Well, guess what? Kill Ralphie! lives again! I’ve taken that old pastime and turned it into a fun new website. Please check it out, contribute chapters, and enjoy:

From the home office in Pittsburgh, Pennsylvania

There is nothing I can say about David Letterman that isn’t already being said in tremendous quantity, and occasionally quality, all over the Internet. (Example.) Nothing, that is, except to relate my David Letterman Dream.

Background: I was a David Letterman fan from the very start of his national TV career. I saw him as a new comic doing stand-up on The Tonight Show. I rejoiced when a snow day meant I could stay home from school to watch his short-lived daytime program. His HBO special, “David Letterman: Looking For Fun” seemed designed to appeal especially to me, personally. I was there for the first episode of Late Night, and many more thereafter. His arrival on late-night TV just as I began the slow transformation to adulthood assured me I was inheriting a hipper and more interesting world than the genteel one inhabited by Johnny Carson and my parents. I didn’t know then to call it “postmodernism,” I just knew that there seemed to be a secret joke at the heart of pop culture and Dave and I both got it.

A few years later, halfway through college and finally living in a place of my own, feeling alternately independent and lonely, my sleep-wake cycle shifted crazily late and life an unpredictable whirl of schoolwork, friends, and cherchez la femme, Letterman became my reliable daily refuge. His frequent willingness to expose the machinery behind Late Night — the offices, the studio, the local environs, the staff and crew — was the first clear indication I ever had, and a strangely reassuring one, that a future writing top-notch TV comedy awaited me if I wanted it.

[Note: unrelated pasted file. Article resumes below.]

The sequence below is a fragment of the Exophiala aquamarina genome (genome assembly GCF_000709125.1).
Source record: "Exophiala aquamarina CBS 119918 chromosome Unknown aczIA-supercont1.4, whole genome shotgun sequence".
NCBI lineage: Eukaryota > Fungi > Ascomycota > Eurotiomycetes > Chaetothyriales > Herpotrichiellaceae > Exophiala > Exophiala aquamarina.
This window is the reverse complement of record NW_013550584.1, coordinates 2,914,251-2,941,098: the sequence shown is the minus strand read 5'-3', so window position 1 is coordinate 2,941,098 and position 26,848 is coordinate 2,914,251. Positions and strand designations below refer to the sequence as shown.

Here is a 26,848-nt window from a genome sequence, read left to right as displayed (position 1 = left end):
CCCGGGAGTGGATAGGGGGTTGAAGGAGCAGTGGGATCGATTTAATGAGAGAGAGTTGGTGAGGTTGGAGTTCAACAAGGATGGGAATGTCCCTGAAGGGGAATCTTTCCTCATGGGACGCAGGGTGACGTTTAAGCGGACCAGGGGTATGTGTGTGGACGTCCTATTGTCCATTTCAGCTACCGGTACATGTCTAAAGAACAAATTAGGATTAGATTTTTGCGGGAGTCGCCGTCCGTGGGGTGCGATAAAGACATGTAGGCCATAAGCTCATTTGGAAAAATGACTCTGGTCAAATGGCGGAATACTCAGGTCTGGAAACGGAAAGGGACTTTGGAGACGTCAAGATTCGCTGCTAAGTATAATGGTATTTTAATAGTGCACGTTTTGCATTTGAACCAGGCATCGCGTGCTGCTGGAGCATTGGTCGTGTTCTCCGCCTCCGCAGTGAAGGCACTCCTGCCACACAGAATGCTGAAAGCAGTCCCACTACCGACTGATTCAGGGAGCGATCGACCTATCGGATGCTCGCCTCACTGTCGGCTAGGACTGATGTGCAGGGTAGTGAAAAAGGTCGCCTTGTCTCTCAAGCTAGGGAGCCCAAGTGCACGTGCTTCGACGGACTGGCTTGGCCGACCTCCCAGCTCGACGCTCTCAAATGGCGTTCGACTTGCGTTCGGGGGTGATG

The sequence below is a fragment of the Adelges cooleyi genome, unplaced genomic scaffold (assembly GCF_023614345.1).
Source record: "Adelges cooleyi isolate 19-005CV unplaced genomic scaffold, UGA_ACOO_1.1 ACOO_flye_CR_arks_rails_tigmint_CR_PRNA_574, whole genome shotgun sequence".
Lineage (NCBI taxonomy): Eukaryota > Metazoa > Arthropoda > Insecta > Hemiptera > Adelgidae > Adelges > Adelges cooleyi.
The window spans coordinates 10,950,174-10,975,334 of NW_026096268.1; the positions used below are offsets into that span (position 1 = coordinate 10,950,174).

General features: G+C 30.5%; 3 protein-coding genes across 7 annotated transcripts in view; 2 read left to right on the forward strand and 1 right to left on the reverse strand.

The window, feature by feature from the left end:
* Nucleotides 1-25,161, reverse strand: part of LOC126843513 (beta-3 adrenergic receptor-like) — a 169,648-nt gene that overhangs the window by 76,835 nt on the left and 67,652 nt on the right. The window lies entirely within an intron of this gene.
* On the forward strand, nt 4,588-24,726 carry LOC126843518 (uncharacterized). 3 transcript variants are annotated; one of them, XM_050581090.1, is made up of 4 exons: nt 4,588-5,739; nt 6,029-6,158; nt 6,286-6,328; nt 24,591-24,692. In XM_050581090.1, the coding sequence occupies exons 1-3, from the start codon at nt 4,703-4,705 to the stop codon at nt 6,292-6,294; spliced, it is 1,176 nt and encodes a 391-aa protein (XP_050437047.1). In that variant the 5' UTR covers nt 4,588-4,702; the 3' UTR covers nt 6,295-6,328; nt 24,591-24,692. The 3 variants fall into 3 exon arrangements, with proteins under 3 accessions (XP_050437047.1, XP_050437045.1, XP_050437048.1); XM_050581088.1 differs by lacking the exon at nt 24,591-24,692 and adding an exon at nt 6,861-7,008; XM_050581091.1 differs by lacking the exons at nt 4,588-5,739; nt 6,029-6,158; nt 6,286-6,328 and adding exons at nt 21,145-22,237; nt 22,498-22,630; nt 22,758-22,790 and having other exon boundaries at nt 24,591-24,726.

In a nearby parallel universe, Dave and I were buds.

I visited that parallel universe once in the most vivid dream of that sleep-deprived period. I got onto the elevator at the ground floor of Rockefeller Center with Dave and several others, some celebrities, some not. We all chatted amiably. As the elevator rose, it also shrunk, because 30 Rock, it turns out, was a pyramid, and that’s what pyramids do to elevators. So at each stop a number of people were forced to get out. Finally it was just me and Dave riding the last few floors to the top. Together we hatched a scheme where I would come on Late Night as a guest. Dave would introduce me as a big celebrity. (“Ladies and gentlemen, a man who needs no introduction…”) We’d make up movie premieres, charity events, and awards ceremonies for me to describe having attended. The joke would be on the audience as they tried to figure out where they were supposed to know me from.

To this day I half believe that if I had ever actually befriended David Letterman and pitched that idea to him, he would have gone for it, and I’m just as sure that no one else on TV from then until now would have.

Made man

We made a man.

When the planets literally aligned for his first appearance, thirteen years ago today, Andrea and I hoped to make him smart, confident, hard-working, and respectful (despite having to guess at how one achieves that). We never dared to imagine we’d get funny, honest, handsome, inquisitive, thoughtful, athletic, resourceful, kind, generous, friendly, responsible, dependable, creative, and mature into the bargain, but that’s what we got.

We take some of the credit for laying the foundation, but most of that good stuff is all you, Jonah. We’re long past being merely proud of you. It is a privilege to know you.

When you click a YouTube link

Earlier today I gave a presentation about YouTube to seventh graders for “career day” at Jonah’s middle school. (Actually I gave it six times in a row to rotating classroomsful of kids, with the result that (a) I’m totally shredded and (b) I have even more respect for what teachers do all day every day.) Coincidentally it’s the tenth anniversary of the first YouTube video.